A bill that would have created a grant program to convert municipal golf courses into housing and public lands, died in the Assembly Appropriations Committee on Thursday, ending a nearly month-long threat to effectively remove municipal golf courses across the state.
Assembly Bill 672, authored by Assemblywoman Cristina Garcia (D-Bell Gardens), would have created a program funded by $50 million from the state’s General Fund under the Department of Housing and Community Development to create a grant program to entice cities and local governments to convert publicly owned golf courses in urban areas into areas for housing and open public space.
In order to make it happen more effectively, AB 672 would have removed golf courses from protections of the Public Park Preservation Act, would get a California Environmental Quality Act (CEQA) exemption to more easily build denser housing, and make it easier to rezone golf courses to residential zoned areas.
Assemblywoman Garcia wrote the bill to create more housing and parks, as well as to increase more affordable housing units in urban areas in California. She also claimed a decline of golf in California, low to middle income Californians not being served by golf courses, and how municipal golf courses had disproportionate land usage compared to denser housing nearby.
“In my district, the City of Bell Gardens, one of the most densely populated and park-poor cities in LA County, is expected to build hundreds of new housing units in the near future,” said Garcia earlier this year. “AB 672 is a sensible and creative public policy answer to the housing and open space crisis and puts our tax dollars to better use in communities like mine.”
However, as the California Globe pointed out last month, Garcia’s arguments for converting the golf courses are either deeply flawed or outright wrong, such as municipal golf courses being the exact courses catered to meet the needs of lower-income players. Garcia also ignored the positive economic effects that golf courses had on areas, how they are an extremely effective green area in between urban areas, how they provide vital emergency services such as an open area for small planes to land for an emergency, and how the public can still use much of the land surrounding the courses for leisurely activities.
Numerous golfing organizations came out against the bill, including the Northern California Golf Association (NCGA) and the Southern California Golf Association (SCGA), as well as a highly diverse field of people ranging groundskeepers to pilots to inner city high schools that rely on the courses for athletics.
“I’d love whoever came up with this to be the one to tell a Latino construction worker relaxing on his day off playing golf that she wants to get rid of one of his only forms of leisure,” said Muhammad Kamal, an inner-city activist in Los Angeles who has fought to keep various athletic areas available within reach for minority citizens of the city, to the Globe on Friday. “I’d love her to tell a high school golf club from the poorest part of the city hoping to be the next Tiger Woods that she wants to remove their only course they can get to. I want her to tell the mom who uses a park bench near the course, a rare place filled with trees here, that she wants to remove it for more buildings.”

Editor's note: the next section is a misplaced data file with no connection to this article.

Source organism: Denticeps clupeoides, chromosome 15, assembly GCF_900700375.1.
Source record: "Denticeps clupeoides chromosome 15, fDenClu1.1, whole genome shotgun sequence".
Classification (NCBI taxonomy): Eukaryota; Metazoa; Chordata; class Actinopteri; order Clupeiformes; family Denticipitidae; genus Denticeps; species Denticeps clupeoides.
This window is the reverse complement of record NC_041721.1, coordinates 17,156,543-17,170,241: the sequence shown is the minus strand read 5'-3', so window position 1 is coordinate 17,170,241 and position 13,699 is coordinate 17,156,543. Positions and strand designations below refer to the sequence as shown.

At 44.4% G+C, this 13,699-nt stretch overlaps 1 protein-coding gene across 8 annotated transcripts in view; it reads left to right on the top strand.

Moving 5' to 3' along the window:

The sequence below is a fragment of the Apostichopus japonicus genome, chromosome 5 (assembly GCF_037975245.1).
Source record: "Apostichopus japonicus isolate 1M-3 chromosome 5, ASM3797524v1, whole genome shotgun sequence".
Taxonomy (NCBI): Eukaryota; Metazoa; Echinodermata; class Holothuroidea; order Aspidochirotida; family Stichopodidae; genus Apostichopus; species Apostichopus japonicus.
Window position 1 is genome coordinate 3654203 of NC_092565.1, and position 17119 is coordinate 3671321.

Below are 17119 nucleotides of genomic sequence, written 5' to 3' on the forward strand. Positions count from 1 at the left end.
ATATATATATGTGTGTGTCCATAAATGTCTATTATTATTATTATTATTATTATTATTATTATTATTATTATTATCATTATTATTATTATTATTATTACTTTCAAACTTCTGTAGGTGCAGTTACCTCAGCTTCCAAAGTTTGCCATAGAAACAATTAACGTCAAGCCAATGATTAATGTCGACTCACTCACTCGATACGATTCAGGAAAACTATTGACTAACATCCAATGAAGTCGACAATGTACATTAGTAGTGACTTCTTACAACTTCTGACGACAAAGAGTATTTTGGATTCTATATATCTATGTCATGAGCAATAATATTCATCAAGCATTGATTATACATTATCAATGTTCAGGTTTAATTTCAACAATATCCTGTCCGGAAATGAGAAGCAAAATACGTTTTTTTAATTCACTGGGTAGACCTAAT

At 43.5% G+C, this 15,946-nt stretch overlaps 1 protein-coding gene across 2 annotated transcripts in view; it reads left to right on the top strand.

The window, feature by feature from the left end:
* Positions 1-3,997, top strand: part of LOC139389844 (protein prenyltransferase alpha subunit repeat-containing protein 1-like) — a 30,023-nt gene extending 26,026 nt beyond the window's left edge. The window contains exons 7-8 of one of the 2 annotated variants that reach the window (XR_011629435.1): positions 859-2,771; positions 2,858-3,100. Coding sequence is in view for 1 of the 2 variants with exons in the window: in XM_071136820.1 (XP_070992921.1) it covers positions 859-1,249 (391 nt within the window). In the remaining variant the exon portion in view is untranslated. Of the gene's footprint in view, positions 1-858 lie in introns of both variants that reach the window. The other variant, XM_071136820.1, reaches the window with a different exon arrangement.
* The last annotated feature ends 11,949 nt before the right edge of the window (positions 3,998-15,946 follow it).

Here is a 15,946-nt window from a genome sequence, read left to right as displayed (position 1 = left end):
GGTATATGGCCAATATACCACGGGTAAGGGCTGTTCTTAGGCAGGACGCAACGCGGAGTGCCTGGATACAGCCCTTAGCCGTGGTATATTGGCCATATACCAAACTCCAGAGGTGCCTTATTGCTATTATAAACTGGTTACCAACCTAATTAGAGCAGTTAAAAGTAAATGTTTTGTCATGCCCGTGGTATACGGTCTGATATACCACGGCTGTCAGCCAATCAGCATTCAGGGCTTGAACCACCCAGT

“We do have a housing shortage, but my God, we also have a shortage of green space, for kids to play sports that otherwise only wealthier families would enjoy. These places give kids, minority kids especially, a good place to start the sport. We need someone to give this more than ten seconds of thought to make these bills. Whoever wrote this doesn’t have a clue on what these places really mean.”
A bill to convert municipal golf courses killed
The golf groups also noted the positive economic and environmental effects of golf courses.
“The fees and charges at municipal golf courses routinely cover all the costs of operation, all the costs of replenishing the infrastructure,” said SCGA governmental affairs director Craig Kessler earlier this month. “$12 million every year goes into the coffers of County Parks and Recreation, which subsidizes those swimming pools, trails, picnic areas, and soccer fields that don’t pay for themselves.”
“Golf courses preserve open space, sequester carbon, provide habitat, promote biodiversity and allow rainwater to get into groundwater basins,” added the NCGA in a statement. “Municipal golf courses provide these benefits almost entirely in densely packed urban environments where they are most needed, and in communities disproportionately identified as ‘park poor.’ Converting them to hardscape exacerbates both problems.”
Last week, the bill moved forward through two Assembly committees, but faced a fair amount of opposition, with multiple Assembly members voting against the bill. Despite increased opposition, it moved to the Appropriations Committee, where it was finally voted down on Thursday. The votes from those committees are shown below.
“We dodged a bullet,” noted Kamal. “I can’t believe people ever thought this was a good idea. Whoever tried to make this happen really needs a reality check and a history lesson on what the real damage of this. Without municipal and public courses and courts and fields and parks for sports like this, you’re basically condemning generations of black and Latino kids. Shame on them.”
While it didn’t pass on Thursday, and is now officially dead as it didn’t pass in the past two years, a new version of the bill can be introduced in future legislative sessions.
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